The John Buchan Way


The John Buchan Way celebrates Buchan’s love of the Borders in a walk from Peebles to Broughton.  Buchan’s brother and sister settled in Peebles.  The walk ends in Broughton, the home of John Buchan’s mother’s family, the Mastertons.  Buchan walked these hills as a boy and returned to walk them throughout his life.

The Walk

The route is 22 kms (13 miles) in length, with a total climb of about 800 metres. It’s  a day’s walk for strong walkers, but you can split it into two stages: Peebles to Stobo and Stobo to Broughton. The MacEwan 91 bus to Peebles and Broughton stops at Stobo, the half way point. It’s wise to wear full hill walking gear as parts of the walk are quite exposed.

The walk offers the opportunity to view Stobo Kirk, the prehistoric forts on Cademuir Hill, Neidpath Castle, The Hillhouse Gallery (located in the former John Buchan Centre),  and Dawyck Gardens,  home to the national tree collection.  Once you get to Broughton stop in  the famous Laurel Bank Tearoom, Bistro & Bar in and treat yourself to a well earned pint of locally brewed Broughton Ales.  Below we’ve picked out 3 of our favourite spots for you to visit along the way.

Stobo Kirk

According to tradition, Stobo Kirk stands on the site of an even older foundation associated with St Kentigern (also known as St Mungo).  A stained glass window depicts St Mungo baptising Merlin the magician.. The kirk is Norman in layout and may date from as early as 1120.  It was the most important church in upper Tweeddale for many centuries.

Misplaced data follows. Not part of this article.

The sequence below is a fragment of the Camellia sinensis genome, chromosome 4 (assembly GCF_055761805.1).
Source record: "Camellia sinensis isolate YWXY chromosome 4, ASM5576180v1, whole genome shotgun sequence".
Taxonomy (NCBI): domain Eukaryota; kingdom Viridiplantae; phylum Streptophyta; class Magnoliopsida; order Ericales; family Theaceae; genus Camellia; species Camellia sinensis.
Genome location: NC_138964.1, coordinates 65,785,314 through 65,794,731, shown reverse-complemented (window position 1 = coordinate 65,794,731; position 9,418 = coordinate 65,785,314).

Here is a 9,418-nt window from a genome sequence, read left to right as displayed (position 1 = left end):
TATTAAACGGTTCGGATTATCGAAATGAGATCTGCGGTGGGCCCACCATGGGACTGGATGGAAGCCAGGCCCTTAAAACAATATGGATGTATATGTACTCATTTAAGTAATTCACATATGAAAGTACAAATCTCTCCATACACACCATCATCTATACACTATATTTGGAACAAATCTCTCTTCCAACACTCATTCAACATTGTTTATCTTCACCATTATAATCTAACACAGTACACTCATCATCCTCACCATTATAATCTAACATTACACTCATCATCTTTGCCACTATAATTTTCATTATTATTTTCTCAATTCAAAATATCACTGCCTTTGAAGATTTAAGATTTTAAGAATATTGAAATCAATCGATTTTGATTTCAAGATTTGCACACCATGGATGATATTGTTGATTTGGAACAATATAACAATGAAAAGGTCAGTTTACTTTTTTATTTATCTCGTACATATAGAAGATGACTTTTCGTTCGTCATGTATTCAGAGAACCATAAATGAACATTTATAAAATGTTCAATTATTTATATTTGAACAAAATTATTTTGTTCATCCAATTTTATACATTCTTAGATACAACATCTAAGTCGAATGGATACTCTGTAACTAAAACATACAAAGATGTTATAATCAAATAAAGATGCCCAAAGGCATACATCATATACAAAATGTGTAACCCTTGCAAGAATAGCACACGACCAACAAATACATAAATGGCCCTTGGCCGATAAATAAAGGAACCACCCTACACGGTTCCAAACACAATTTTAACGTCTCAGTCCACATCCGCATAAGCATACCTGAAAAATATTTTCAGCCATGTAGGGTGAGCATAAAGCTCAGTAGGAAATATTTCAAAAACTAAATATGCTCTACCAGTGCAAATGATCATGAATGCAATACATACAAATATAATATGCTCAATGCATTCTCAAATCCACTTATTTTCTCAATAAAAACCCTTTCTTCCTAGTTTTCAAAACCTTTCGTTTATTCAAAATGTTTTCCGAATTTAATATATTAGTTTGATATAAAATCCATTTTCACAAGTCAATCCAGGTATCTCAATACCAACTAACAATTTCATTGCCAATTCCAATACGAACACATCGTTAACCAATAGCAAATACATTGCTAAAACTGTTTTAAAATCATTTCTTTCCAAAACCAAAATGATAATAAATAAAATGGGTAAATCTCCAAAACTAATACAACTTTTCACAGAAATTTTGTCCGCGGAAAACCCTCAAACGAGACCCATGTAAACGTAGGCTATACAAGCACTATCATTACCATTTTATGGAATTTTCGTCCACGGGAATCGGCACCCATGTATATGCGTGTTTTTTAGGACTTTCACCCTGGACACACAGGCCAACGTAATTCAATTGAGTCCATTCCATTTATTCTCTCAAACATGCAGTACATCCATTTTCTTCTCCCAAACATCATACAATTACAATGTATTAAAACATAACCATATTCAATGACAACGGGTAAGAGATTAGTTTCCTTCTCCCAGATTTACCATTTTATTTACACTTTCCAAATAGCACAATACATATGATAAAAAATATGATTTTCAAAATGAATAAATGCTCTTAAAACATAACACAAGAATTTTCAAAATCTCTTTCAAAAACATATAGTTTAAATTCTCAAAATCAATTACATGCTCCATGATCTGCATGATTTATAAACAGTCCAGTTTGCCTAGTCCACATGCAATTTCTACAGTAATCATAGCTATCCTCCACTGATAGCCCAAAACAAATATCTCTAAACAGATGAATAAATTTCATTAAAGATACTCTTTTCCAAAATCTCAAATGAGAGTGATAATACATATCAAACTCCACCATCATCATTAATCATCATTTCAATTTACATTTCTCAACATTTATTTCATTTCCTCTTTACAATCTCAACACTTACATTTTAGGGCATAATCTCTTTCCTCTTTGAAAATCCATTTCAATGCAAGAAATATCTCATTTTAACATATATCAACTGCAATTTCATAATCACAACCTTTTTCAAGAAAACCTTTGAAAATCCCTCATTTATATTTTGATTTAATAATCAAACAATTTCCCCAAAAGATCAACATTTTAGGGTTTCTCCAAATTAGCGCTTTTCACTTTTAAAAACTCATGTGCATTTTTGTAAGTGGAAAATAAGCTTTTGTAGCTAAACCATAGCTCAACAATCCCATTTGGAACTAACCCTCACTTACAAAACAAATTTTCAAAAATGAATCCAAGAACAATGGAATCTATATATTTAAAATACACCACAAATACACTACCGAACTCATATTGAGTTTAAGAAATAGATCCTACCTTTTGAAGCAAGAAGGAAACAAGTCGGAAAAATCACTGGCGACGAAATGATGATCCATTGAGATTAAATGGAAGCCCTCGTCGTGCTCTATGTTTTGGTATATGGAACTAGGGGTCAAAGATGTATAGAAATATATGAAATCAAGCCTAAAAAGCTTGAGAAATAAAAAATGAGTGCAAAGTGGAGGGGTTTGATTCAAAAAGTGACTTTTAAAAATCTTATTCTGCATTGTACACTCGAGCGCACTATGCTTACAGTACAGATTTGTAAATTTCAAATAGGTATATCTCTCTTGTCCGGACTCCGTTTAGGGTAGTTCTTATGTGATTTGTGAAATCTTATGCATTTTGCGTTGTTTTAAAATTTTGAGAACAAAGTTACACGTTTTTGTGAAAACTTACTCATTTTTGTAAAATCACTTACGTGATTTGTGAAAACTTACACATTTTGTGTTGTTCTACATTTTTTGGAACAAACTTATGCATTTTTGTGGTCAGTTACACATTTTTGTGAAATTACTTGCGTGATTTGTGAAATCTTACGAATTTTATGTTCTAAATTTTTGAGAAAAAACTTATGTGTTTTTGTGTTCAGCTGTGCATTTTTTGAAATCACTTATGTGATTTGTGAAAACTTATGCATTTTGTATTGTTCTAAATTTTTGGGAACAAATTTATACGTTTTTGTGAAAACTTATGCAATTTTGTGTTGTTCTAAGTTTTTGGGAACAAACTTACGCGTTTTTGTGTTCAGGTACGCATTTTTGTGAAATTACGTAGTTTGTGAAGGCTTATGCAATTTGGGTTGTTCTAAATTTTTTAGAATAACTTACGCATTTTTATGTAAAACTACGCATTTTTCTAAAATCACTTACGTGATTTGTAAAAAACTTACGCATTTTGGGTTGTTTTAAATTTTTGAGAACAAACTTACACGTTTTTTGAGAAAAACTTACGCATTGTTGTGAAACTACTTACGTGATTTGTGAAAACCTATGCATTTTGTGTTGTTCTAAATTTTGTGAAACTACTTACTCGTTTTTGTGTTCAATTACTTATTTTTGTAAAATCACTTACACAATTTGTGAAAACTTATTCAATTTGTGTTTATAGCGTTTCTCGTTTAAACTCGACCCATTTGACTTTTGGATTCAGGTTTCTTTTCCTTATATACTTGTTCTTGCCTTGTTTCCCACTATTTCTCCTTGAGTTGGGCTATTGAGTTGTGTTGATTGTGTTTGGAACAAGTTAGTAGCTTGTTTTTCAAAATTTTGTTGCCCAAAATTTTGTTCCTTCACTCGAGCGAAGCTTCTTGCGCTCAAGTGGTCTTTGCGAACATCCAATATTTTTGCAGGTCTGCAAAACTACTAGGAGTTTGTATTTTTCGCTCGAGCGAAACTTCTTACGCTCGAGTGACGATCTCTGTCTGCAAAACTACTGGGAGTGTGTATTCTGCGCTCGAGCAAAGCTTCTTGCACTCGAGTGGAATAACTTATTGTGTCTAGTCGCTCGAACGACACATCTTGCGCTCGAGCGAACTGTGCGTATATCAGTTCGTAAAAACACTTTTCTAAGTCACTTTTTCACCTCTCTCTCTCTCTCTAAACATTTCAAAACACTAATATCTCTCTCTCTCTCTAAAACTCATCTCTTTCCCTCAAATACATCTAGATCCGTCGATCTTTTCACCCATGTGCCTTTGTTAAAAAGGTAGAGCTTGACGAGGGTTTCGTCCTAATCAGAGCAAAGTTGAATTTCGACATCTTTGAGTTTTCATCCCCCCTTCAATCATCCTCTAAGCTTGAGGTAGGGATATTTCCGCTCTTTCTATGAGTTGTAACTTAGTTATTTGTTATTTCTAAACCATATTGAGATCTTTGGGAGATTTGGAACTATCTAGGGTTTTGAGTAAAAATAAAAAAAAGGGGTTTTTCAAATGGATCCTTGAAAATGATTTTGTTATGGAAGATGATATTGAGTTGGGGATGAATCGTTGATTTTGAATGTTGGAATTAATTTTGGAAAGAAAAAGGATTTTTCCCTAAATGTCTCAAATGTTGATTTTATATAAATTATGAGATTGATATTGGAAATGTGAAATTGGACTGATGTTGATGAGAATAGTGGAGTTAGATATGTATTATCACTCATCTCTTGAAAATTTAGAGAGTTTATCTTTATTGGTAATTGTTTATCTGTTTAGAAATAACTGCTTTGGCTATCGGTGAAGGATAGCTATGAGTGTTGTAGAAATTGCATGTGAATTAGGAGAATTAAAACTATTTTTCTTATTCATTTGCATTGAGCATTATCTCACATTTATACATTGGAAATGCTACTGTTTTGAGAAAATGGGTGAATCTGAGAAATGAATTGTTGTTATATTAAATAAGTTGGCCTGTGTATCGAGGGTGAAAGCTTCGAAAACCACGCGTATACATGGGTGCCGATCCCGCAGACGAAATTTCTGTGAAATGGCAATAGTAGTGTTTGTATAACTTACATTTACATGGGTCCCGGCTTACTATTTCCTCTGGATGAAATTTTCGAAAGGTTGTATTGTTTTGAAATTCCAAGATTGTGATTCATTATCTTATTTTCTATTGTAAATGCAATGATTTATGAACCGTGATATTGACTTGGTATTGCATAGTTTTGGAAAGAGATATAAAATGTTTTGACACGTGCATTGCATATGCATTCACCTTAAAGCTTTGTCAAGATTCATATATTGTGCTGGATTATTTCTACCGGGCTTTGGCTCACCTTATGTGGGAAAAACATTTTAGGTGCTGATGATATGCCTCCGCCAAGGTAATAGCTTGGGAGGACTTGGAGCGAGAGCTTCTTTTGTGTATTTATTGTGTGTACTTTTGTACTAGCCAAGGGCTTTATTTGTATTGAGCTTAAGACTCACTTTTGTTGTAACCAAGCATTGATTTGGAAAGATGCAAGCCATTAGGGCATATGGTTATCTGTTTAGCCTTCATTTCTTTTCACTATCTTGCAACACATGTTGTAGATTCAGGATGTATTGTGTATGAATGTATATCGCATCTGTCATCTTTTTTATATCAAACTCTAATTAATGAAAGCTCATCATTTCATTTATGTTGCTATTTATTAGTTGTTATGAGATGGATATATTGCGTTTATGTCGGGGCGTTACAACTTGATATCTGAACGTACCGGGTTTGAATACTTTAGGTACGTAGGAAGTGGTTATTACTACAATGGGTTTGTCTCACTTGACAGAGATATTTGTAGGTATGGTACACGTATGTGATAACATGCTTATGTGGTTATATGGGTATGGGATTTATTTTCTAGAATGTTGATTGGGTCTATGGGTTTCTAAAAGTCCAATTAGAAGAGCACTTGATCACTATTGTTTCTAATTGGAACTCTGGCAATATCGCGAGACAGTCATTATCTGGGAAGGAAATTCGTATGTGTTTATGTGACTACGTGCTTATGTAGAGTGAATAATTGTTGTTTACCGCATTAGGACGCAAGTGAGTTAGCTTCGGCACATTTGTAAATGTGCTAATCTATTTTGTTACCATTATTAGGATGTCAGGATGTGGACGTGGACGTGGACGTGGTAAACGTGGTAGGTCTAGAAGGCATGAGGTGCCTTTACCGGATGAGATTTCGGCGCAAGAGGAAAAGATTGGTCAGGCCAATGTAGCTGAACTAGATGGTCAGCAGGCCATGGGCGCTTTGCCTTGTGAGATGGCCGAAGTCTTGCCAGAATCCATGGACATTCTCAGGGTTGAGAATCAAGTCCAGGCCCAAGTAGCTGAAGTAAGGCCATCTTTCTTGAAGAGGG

Cademuir Forts

its wise to Hilltops were natural places for fortification and security in prehistoric times, and Cademuir has two impressive forts. The main fort on the upper part of the hill covers over 2ha.  The fort is surrounded by ramparts, and there’s evidence of at least 35 small circular dwellings.  At the south west end of the summit there is a  second fort.  The fort had a stone wall, remains of which are still visible, and an additional defence in the form of chevaux de frise.  These are large, sharp projecting stones set firmly into the turf – at least 100 of them – and designed to halt charging enemies.

Dawyck Gardens

Small waterfall at Dawyck Gardens

Photo Credit: Bob Kelpie

Dawyck is truly one of the world’s finest arboreta. Seasonal displays of abundant exotic and native plants provide a breathtaking backdrop of colour throughout the year. The Garden also offers an award-winning visitor centre.

Open daily 1 February to 30 November from 10am to 4pm/5pm/6pm (check website for details)

Admission: Adults £6.50 | Concessions £5.50 | Children Free | Members Free

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